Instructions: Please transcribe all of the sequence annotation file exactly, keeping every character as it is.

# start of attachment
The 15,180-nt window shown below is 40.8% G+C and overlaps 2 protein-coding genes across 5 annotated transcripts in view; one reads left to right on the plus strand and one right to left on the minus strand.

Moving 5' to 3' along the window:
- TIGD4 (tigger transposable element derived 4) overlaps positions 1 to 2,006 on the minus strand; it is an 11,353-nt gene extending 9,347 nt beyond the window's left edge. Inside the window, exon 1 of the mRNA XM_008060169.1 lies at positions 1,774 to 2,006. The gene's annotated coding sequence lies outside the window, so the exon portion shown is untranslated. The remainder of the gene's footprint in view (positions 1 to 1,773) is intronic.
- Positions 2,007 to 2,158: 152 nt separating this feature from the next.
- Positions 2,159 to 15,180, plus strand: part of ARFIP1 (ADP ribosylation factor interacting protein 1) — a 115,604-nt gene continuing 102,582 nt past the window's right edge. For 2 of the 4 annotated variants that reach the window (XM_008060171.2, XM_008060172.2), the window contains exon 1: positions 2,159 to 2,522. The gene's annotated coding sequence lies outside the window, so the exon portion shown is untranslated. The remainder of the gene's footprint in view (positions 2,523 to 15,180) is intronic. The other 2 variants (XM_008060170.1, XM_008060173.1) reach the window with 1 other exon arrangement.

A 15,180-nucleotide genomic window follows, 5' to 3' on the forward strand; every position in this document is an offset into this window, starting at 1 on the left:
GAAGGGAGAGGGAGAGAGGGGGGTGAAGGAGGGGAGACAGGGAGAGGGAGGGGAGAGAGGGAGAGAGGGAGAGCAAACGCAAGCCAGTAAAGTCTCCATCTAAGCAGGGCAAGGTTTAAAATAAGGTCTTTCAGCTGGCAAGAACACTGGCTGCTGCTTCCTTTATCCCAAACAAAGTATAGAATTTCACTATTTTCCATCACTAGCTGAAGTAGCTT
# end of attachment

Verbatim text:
The 15,180-nt window shown below is 40.8% G+C and overlaps 2 protein-coding genes across 5 annotated transcripts in view; one reads left to right on the plus strand and one right to left on the minus strand.

Moving 5' to 3' along the window:
- TIGD4 (tigger transposable element derived 4) overlaps positions 1 to 2,006 on the minus strand; it is an 11,353-nt gene extending 9,347 nt beyond the window's left edge. Inside the window, exon 1 of the mRNA XM_008060169.1 lies at positions 1,774 to 2,006. The gene's annotated coding sequence lies outside the window, so the exon portion shown is untranslated. The remainder of the gene's footprint in view (positions 1 to 1,773) is intronic.
- Positions 2,007 to 2,158: 152 nt separating this feature from the next.
- Positions 2,159 to 15,180, plus strand: part of ARFIP1 (ADP ribosylation factor interacting protein 1) — a 115,604-nt gene continuing 102,582 nt past the window's right edge. For 2 of the 4 annotated variants that reach the window (XM_008060171.2, XM_008060172.2), the window contains exon 1: positions 2,159 to 2,522. The gene's annotated coding sequence lies outside the window, so the exon portion shown is untranslated. The remainder of the gene's footprint in view (positions 2,523 to 15,180) is intronic. The other 2 variants (XM_008060170.1, XM_008060173.1) reach the window with 1 other exon arrangement.

A 15,180-nucleotide genomic window follows, 5' to 3' on the forward strand; every position in this document is an offset into this window, starting at 1 on the left:
GAAGGGAGAGGGAGAGAGGGGGGTGAAGGAGGGGAGACAGGGAGAGGGAGGGGAGAGAGGGAGAGAGGGAGAGCAAACGCAAGCCAGTAAAGTCTCCATCTAAGCAGGGCAAGGTTTAAAATAAGGTCTTTCAGCTGGCAAGAACACTGGCTGCTGCTTCCTTTATCCCAAACAAAGTATAGAATTTCACTATTTTCCATCACTAGCTGAAGTAGCTT